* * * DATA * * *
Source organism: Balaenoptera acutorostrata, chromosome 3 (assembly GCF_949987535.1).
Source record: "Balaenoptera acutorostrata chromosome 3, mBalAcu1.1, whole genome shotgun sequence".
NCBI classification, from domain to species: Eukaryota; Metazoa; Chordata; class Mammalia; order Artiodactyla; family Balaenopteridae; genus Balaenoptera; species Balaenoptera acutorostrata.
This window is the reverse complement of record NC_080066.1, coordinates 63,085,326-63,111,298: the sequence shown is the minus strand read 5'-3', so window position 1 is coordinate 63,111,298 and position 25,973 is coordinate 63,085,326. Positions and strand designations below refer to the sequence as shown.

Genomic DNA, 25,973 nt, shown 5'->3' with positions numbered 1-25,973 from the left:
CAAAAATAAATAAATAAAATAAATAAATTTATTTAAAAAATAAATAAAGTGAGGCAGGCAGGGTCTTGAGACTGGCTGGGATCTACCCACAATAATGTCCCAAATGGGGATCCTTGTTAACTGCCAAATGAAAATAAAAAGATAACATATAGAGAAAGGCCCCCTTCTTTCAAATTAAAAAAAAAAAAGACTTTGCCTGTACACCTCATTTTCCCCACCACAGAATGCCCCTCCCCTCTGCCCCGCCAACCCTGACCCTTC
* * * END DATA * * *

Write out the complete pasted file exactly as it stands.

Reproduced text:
Source organism: Balaenoptera acutorostrata, chromosome 3 (assembly GCF_949987535.1).
Source record: "Balaenoptera acutorostrata chromosome 3, mBalAcu1.1, whole genome shotgun sequence".
NCBI classification, from domain to species: Eukaryota; Metazoa; Chordata; class Mammalia; order Artiodactyla; family Balaenopteridae; genus Balaenoptera; species Balaenoptera acutorostrata.
This window is the reverse complement of record NC_080066.1, coordinates 63,085,326-63,111,298: the sequence shown is the minus strand read 5'-3', so window position 1 is coordinate 63,111,298 and position 25,973 is coordinate 63,085,326. Positions and strand designations below refer to the sequence as shown.

Genomic DNA, 25,973 nt, shown 5'->3' with positions numbered 1-25,973 from the left:
CAAAAATAAATAAATAAAATAAATAAATTTATTTAAAAAATAAATAAAGTGAGGCAGGCAGGGTCTTGAGACTGGCTGGGATCTACCCACAATAATGTCCCAAATGGGGATCCTTGTTAACTGCCAAATGAAAATAAAAAGATAACATATAGAGAAAGGCCCCCTTCTTTCAAATTAAAAAAAAAAAAGACTTTGCCTGTACACCTCATTTTCCCCACCACAGAATGCCCCTCCCCTCTGCCCCGCCAACCCTGACCCTTC